Óscar Martínez writes for ElFaro.net, the first online newspaper in Latin America. The original edition of his book Los migrantes que no importan was published in 2010 by Icaria and El Faro, with a second edition by Mexico’s sur+ Ediciones in 2012. Martínez is currently writing chronicles and articles for El Faro’s project, Sala Negra, investigating gang violence in Latin America. In 2008, Martínez won the Fernando Benítez National Journalism Prize in Mexico, and in 2009, he was awarded the Human Rights Prize at the José Simeón Cañas Central American University in El Salvador.
Today, the petition to rescind President Trump’s state visit to Britain signed by 1.8 million people will be debated in Parliament. Stop Trump demonstrations are planned for this evening across the country and are expected to draw more than 10,000 people to stand together in solidarity with migrants and against racism and Islamophobia.
Trump’s racist, Islamophobic, anti-refugee and anti-immigrant politics are the same driving forces as those behind the Brexit vote to leave the EU. In the context of the rise of reactionary and xenophobic politics worldwide, the Stop Trump programme of opposition is a joint effort with the One Day Without Us movement, staging its first day of action today. Tens of thousands of migrants and their supporters are staging a walkout from workplaces and places of education to celebrate the contribution migrant workers make to British society. In particular, the action aims to highlight their importance to the British economy: withdrawing their labour for a day would cost the UK £328m – 4% of the country’s GDP.
The British government is not just complicit with Trump's agenda: Theresa May has been a trailblazer in ramping up anti-migrant measures for years before her ascent to the premiership in her role as Home Secretary when she notoriously brought in 'go home' vans. While it debates the terms of Brexit, the government continues to run a brutal and inhumane detention system; demonise and deport migrants; refuse refugees, and extend the border regime deeper into British society, into our hospitals, schools and workplaces.
Verso presents a reading list of books that challenge and expose right-wing narratives about migrant workers and refugees by contextualising crises rooted in the violence of capitalism, legacies of colonialism and war waged by the West. This selection includes books that provide us with histories of resistance from which we can draw strength and inspiration for the fightback ahead.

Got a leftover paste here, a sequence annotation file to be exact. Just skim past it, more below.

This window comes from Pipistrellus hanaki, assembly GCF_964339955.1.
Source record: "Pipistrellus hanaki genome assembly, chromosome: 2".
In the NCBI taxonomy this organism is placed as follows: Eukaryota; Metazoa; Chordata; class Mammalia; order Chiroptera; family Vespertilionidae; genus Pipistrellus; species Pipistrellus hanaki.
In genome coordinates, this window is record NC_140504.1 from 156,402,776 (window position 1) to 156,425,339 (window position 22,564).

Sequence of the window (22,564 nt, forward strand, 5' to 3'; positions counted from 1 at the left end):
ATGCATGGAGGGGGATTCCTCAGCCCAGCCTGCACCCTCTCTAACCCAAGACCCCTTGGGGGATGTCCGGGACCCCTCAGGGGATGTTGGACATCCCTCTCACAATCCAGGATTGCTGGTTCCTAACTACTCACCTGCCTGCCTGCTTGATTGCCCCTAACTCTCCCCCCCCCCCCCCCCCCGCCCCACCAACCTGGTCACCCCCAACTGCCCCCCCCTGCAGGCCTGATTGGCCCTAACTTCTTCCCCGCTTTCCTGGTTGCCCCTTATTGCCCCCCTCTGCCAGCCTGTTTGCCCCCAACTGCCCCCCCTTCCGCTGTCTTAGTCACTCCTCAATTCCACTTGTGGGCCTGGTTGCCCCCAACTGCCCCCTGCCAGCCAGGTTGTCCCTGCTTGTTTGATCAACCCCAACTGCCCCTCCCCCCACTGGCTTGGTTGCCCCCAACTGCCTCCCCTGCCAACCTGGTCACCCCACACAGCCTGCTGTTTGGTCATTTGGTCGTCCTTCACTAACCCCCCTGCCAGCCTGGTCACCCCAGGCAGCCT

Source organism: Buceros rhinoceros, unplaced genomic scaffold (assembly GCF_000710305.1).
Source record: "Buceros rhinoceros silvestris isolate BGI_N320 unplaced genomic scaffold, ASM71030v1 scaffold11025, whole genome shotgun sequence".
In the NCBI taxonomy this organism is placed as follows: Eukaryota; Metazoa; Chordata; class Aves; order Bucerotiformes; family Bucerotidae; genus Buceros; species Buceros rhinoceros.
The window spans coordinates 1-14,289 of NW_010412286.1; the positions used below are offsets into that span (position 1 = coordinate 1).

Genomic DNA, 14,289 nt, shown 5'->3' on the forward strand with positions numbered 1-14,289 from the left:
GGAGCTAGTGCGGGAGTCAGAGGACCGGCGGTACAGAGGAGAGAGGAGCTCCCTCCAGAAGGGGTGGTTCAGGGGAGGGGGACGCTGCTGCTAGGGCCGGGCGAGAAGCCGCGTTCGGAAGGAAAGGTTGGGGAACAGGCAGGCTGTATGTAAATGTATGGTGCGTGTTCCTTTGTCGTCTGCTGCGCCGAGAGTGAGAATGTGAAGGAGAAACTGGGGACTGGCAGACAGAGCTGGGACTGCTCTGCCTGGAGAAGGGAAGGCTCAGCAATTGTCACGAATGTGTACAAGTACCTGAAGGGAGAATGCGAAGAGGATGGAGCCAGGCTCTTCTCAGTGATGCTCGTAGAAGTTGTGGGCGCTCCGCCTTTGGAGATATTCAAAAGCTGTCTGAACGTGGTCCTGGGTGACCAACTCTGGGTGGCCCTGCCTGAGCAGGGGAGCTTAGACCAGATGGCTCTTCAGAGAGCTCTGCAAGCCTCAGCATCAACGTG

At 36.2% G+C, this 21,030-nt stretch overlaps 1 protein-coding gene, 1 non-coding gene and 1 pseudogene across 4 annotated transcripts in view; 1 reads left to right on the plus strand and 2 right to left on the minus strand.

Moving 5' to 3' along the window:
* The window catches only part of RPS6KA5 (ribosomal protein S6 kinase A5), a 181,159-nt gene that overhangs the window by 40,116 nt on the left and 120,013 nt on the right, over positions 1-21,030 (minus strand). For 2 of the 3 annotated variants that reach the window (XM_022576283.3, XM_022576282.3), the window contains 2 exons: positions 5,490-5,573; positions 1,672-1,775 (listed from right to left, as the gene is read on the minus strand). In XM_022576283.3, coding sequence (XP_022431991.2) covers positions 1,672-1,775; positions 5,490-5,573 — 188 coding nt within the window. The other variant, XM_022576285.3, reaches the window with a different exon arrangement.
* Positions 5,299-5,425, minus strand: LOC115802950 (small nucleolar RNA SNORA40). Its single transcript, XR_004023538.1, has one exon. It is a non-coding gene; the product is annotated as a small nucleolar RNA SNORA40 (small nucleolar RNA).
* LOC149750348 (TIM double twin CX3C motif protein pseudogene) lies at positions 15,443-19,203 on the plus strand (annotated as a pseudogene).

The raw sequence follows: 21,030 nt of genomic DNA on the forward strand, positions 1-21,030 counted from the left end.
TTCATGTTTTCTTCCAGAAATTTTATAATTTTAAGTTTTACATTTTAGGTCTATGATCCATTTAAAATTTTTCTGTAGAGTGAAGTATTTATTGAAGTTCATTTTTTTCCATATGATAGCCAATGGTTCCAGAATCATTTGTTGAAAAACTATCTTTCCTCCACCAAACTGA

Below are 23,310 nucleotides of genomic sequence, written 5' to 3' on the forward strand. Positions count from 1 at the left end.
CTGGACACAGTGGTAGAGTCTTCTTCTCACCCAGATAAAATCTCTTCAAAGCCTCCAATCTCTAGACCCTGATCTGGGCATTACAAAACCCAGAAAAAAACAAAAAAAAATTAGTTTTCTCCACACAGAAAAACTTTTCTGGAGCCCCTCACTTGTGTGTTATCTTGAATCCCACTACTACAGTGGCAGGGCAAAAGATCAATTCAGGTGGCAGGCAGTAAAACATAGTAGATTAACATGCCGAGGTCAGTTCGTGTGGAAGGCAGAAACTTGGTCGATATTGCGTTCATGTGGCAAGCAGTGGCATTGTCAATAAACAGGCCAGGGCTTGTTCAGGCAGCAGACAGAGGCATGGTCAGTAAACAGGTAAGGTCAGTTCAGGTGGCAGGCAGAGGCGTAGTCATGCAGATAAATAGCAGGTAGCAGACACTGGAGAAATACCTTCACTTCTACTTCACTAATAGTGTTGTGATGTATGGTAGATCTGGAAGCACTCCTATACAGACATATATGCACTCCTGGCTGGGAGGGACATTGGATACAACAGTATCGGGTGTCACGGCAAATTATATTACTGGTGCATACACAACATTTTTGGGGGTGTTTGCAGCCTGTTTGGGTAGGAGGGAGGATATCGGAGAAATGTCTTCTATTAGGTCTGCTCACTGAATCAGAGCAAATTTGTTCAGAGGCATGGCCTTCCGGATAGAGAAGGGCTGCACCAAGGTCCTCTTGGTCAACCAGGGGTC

Óscar Martínez is an award-winning Salvadoran journalist who has long been recognized for his investigative work on gang violence in the northern triangle of Central America. Last month, Verso released his second book in English, A History of Violence: Living and Dying in Central America, a tenaciously reported, elegant treatise on how the long-lasting effects of US intervention and the War on Drugs created a region of fear; a place where citizens suffer from the some of the highest homicide rates in the world, and many are forced to flee for North America.
Martínez recently spoke with Alberto Arce about A History of Violence in the New York Times en Español. We present the interview below, translated by Natascha Uhlmann.
Óscar, with 103 homicides per 100,000 inhabitants in El Salvador, the highest recorded rates worldwide, is this considered a war?
I’ve used the word war in the past, but it scares me because if true, it allows for a particular sort of discourse from the government. The president of the republic already used this term, and it legitimizes the use of policies whose effects are less than clear.
Jon Lee Anderson is a war correspondent and an investigative journalist for The New Yorker. The following is his introduction to Óscar Martínez's A History of Violence.
Photo by Pau Coll, elfaro.net.
In A History of Violence, Oscar Martínez befriends a contract killer living in a small Salvadoran town. The killer, the Hollywood Kid, has ratted out numerous former accomplices to police, but, sensing that the government doesn’t care enough to protect him, he fretfully awaits his execution at their hands. The Hollywood Kid has a shotgun to defend himself, but when the moment finally comes, he is defenseless, on his way home from his baby daughter’s baptism. At the burial, Óscar is accosted by his dead friend’s enemies, who appear in the cemetery to gloat and swagger.